In a way Shalamar an odd group because essentially they are as manufactured as any of the manufactured pop groups you can think of but as time went on they developed a chemistry and status within the R&B and Disco scene that can be seen as quite credible.
The reason for this must be the quality of artist the group had with Howard Hewitt, Jody Watley and Jeffery Daniels all bringing something to the table that would make any group better or be a foundation for a solo career.
This was the 5th album in the Shalamar discography but is by far the most popular where the bulk of their greatest hits lie. The concern with any album like this is that with big recognizable chart hits (4 of the 10 on here) the rest of the album is just window dressing to legitimise making a full album but I am please that in the main that is not the case here and some of the album tracks would stand up well on their own.
The album begins with the biggest hit the group have had: “A Night To Remember”. Even if you are unaware of who Shalamar are I doubt you have failed to come across this song in your lifetime. It’s a disco standard that is still played on many radio stations in the UK today. It’s the groups signature track which is led by a guitar riff at the start which is very recognizable.
The song is simply produced with the drum programming and bass sounding rich and smooth. It’s a song which gives Watley the chance to shine in the first verse, but it’s made even better when Hewitt takes control of the song with his underrated vocal display.
“Don’t Try To Change Me” is a track that could have easily been a single although a tad generic in the disco/funk scene of the time. Without knowing I doubt even the most ardent soul fan could identify that it was a Shalamar track with Watley delivering a solid if unspectacular vocal.
The songs message is clear from the title and is all very run of the mill but not unpleasant.
“Help Me” was released as a single in the U.S and is very melodic as Hewitt gets his first chance to be the lead on a track. It’s instrumental is tight and well-presented but at over 5 minutes it soon seems to drag and is a little bit dreary.
“On Top Of The World” is like a mix of a number of tracks on here as it attempts to recreate that guitar riff basis that “A Night To Remember” began with. In fact, it follows a very similar melodic structure without being as memorable on the hook but there is something about the overall feel of this track that I find enjoyable.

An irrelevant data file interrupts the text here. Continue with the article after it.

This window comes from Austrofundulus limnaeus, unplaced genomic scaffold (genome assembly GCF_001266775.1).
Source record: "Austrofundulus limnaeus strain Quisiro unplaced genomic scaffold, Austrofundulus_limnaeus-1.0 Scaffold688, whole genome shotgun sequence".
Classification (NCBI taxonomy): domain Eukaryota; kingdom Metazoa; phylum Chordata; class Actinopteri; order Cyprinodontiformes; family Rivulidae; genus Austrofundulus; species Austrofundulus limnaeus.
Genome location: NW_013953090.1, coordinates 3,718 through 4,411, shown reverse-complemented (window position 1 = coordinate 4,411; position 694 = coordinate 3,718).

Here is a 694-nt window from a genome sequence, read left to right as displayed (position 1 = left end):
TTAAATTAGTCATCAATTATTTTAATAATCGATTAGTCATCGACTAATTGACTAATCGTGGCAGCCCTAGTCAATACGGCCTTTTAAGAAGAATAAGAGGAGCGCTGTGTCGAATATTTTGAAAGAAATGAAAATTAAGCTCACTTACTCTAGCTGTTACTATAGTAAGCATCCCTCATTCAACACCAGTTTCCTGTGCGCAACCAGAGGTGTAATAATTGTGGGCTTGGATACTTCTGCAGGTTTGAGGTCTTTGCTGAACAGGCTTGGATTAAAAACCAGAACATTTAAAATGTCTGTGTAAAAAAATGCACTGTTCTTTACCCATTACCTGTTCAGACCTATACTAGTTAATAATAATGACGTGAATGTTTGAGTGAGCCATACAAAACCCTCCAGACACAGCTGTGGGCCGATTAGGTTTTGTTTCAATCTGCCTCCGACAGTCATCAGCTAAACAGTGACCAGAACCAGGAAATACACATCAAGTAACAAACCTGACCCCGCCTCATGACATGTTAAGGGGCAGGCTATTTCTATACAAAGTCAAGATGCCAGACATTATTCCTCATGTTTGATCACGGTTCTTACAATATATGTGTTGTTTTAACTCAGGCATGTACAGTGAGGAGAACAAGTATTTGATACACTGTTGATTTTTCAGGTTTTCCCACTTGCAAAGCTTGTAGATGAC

It just flows well, and the bass and drums yet again marry up perfectly with Hewitt again taking up lead vocals. His voice is one I believe should be talked about among the greats in soul music, but he just never had the solo material to really put himself in the frame to be discussed like that.
“I Don’t Wanna Be The Last To Know” sounds like a track that was more suited to the late 80’s early 90’s in the simple drum machine instrumental which leans on the vocalists to drive the song forward which Watley and Hewitt do with ease. The problem for me is that it’s a pretty boring track which loses its way on the bridge where I am not convinced Hewitt is really into singing.
But the whole sound on this song is ahead of it’s time and worth checking out this early incarnation of a 90’s sounding R&B track.
The title track “Friends” is utterly superb. The bassline is outrageously good and this is just a brilliantly crafted pop song. It’s so melodic and soulful I can’t help but feel something within my bones when I hear Hewitt smash this song out of the water. A superb message, exceptional delivery and one of the most underrated songs from the 1980’s.
“Playing To Win” is a song that before this review I had never heard before. It’s a surprise to hear Jeffery Daniels get his chance to shine as lead vocalist. It’s a real funk frenzy that does sound a little dated in some of the techniques used on production. Daniel’s offers a decent if again unspectacular performance (it could really be anyone). It’s a decent track though that will certainly make you move.
“I Just Stopped By Because I Had To” slows things down and is a real hidden gem off “Friends”. Hewitt is at his best because he has such an emotive voice which I have always loved and always considered “This Is For The Lover In You” as his shining moment but I believe this song can get close to matching it with such a gorgeous vocal performance.
My favourite song on the album and my favourite Shalamar song of all time is “There It Is”. This song means a lot to me as my Dad would always play it when I was younger and is one of the first soul songs I think I really fell in love with. That melody and that vocal from Hewitt still gives me goosebumps today and I think “There It Is” is a magnificent song.
The final track on “Friends” was another massive hit for Shalamar – “I Can Make You Feel Good”. I would say this is the 2nd most played Shalamar song on the airwaves even today with it’s breezy verses and memorable chorus. Again, Hewitt takes the lead vocals and delivers it with effortless ease.
The breakdown on this song where they get into the “oh so good” is enchanting and I am lucky to have seen the group live where they really homed in on this part of the song and extended it.
Not many albums will end their set with such a brilliant tune.
There are sections of the album that are a little filler and are some way off the quality of the big singles but then there are a few surprises that I found particularly enjoyable.
I love the voice of Howard Hewitt and therefore will enjoy just about anything he sings but there are some exceptional tracks on here and all three group members (in any incarnation of Shalamar) will be singing these songs forever more.
Classic pop/soul and disco wrapped up in a highly enjoyable album.
It perhaps lacks depth to the lyrical content, but “Friends” is fun, positive and intended to give the listener a good time and that is exactly what it delivers.